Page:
Imagine a well-developed hurricane way out in the Atlantic. We need to know just how powerful its winds are, but it is too far way to send in a hurricane hunter. We would need a way to estimate the storm’s wind strength and just how strong it’s becoming. Here’s an example of Hurricane Isabel back in 2003, way out there, between the African coast and the Caribbean:
Here is the teletype message of the storm estimating its intensity based on the Dvorak technique, which I have highlighted.
Hurricane Isabel would go on to reach Category 5 status, eventually weakening to 105 mph winds as it struck North Carolina.
So just what is the Dvorak technique estimating intensity? National Hurricane Center Meteorologist Vernon Dvorak developed this procedure in 1973 using cloud patterns of developing tropical storms to estimate just how strong they are. Based on the cloud pattern, a T (or inTensity number) was assigned. Sounds simple, but this took years of research using as many satellite pictures as he could get a hold of! Remember, in the 1960s and 1970s, you had to sort through a lot of files and photos! Not much Google help in those days! The first guide looks pretty rudimentary:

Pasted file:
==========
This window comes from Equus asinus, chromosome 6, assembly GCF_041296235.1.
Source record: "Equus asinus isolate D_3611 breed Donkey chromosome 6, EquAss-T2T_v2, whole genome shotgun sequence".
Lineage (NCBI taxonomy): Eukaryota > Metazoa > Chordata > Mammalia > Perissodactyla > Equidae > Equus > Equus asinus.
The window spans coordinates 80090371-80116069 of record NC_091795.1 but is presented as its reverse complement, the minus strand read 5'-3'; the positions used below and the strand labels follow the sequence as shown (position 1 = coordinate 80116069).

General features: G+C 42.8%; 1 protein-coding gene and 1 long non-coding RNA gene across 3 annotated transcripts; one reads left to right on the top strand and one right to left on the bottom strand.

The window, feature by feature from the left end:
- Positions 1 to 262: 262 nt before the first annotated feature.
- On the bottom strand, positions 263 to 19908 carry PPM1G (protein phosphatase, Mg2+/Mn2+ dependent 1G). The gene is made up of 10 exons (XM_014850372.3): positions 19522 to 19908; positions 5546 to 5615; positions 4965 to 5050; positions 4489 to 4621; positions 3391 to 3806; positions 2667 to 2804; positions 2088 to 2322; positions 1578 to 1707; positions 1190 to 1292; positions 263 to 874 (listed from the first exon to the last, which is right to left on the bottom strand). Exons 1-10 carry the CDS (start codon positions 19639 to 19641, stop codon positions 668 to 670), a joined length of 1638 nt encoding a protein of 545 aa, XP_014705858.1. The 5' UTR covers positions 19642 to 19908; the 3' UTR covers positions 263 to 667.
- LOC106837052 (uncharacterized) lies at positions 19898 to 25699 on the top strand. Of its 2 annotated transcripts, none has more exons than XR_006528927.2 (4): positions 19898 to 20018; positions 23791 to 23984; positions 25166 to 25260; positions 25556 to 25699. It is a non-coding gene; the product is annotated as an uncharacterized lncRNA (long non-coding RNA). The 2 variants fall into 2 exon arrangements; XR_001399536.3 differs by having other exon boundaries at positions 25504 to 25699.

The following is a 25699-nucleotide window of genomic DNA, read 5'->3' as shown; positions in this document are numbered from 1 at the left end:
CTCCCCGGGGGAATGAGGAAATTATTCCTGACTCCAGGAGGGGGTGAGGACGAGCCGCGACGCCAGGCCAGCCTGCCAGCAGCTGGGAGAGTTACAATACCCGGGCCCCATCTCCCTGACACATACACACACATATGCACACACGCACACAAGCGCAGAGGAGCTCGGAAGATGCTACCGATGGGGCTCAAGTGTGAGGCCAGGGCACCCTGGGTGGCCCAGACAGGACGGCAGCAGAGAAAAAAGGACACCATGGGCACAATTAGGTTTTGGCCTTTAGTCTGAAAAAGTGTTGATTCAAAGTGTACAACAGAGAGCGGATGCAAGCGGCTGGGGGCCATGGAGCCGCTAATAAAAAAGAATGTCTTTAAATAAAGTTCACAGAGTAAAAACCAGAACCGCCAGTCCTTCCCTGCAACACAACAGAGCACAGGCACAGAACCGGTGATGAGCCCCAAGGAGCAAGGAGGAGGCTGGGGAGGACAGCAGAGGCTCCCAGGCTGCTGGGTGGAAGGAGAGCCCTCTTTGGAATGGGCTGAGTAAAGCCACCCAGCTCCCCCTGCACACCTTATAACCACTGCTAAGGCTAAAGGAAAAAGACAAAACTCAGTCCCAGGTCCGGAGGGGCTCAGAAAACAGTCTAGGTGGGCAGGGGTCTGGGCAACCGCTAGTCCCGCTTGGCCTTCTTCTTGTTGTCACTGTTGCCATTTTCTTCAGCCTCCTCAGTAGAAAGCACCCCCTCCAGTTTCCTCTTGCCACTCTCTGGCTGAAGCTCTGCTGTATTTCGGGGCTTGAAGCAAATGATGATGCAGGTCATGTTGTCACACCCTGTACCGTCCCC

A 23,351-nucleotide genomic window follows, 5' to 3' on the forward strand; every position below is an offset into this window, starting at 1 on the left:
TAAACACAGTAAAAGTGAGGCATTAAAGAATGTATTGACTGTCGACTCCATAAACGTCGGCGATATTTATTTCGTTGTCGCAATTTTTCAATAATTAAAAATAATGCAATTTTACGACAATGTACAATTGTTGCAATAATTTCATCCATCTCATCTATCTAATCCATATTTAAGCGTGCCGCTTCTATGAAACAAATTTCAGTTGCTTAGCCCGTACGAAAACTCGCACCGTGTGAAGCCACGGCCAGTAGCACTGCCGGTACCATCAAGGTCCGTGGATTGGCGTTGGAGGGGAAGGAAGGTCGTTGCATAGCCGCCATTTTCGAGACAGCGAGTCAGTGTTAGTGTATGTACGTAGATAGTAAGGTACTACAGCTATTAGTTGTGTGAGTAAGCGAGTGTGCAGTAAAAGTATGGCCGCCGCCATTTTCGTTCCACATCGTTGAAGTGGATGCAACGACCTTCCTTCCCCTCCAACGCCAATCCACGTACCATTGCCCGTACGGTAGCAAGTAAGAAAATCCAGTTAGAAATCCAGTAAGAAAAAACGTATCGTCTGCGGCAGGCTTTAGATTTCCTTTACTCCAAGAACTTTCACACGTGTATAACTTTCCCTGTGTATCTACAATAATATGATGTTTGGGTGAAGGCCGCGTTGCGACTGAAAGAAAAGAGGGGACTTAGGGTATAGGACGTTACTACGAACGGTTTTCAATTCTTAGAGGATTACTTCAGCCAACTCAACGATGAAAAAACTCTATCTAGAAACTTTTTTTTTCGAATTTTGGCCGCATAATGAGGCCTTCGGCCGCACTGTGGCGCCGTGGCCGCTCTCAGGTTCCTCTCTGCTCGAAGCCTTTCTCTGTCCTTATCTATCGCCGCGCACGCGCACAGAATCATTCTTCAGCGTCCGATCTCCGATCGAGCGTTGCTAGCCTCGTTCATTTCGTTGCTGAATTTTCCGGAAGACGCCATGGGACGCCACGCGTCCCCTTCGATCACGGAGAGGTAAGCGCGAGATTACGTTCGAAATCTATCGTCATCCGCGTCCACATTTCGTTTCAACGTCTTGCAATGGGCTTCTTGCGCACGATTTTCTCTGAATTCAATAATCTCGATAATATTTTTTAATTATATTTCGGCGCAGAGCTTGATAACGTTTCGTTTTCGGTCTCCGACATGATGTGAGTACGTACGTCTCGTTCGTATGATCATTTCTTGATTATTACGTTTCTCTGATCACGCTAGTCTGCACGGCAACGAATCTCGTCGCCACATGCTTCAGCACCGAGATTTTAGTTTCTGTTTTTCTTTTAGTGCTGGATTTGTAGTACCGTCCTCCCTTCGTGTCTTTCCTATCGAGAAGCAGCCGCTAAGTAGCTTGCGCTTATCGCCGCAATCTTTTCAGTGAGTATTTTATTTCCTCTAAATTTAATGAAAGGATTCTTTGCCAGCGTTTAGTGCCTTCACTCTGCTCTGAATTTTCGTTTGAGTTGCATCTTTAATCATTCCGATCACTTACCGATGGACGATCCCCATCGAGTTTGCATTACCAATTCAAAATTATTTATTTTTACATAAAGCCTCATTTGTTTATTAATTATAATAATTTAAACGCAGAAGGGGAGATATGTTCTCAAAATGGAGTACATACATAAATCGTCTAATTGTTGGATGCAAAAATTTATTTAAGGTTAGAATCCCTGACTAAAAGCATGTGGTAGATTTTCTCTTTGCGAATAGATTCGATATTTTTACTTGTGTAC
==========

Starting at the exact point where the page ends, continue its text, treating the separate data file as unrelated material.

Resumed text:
I blogged last April about new improvements that have been made to this scale which you can read about right here. In addition, Vernon Dvorak created an intensity scale of just how strong the winds of a tropical system are or will be based on the barometric pressure. The lower the pressure, the stronger the winds. In fact, last night on KPRC 2 at 10 p.m., I noted that the developing Caribbean system is estimated by the American Model to reach 150 mph winds in the Gulf of Mexico. How did I know that? Look at the current forecast of 927 millibars a week from today:
The Dvorak intensity scale gives me an estimate which I’ve highlighted below:
You can see that 921 mb creates a 161 mph wind speed while 935 mb creates a 145 mph wind speed, so at 927 mb I estimated 150 mph -- that is invaluable information, obviously.
Vernon Dvorak died yesterday. He was 100 years old! So this blog salutes his hard work, brilliant mind, and dedication to the science of meteorology. Thank you, sir! You’ll be remembered forever.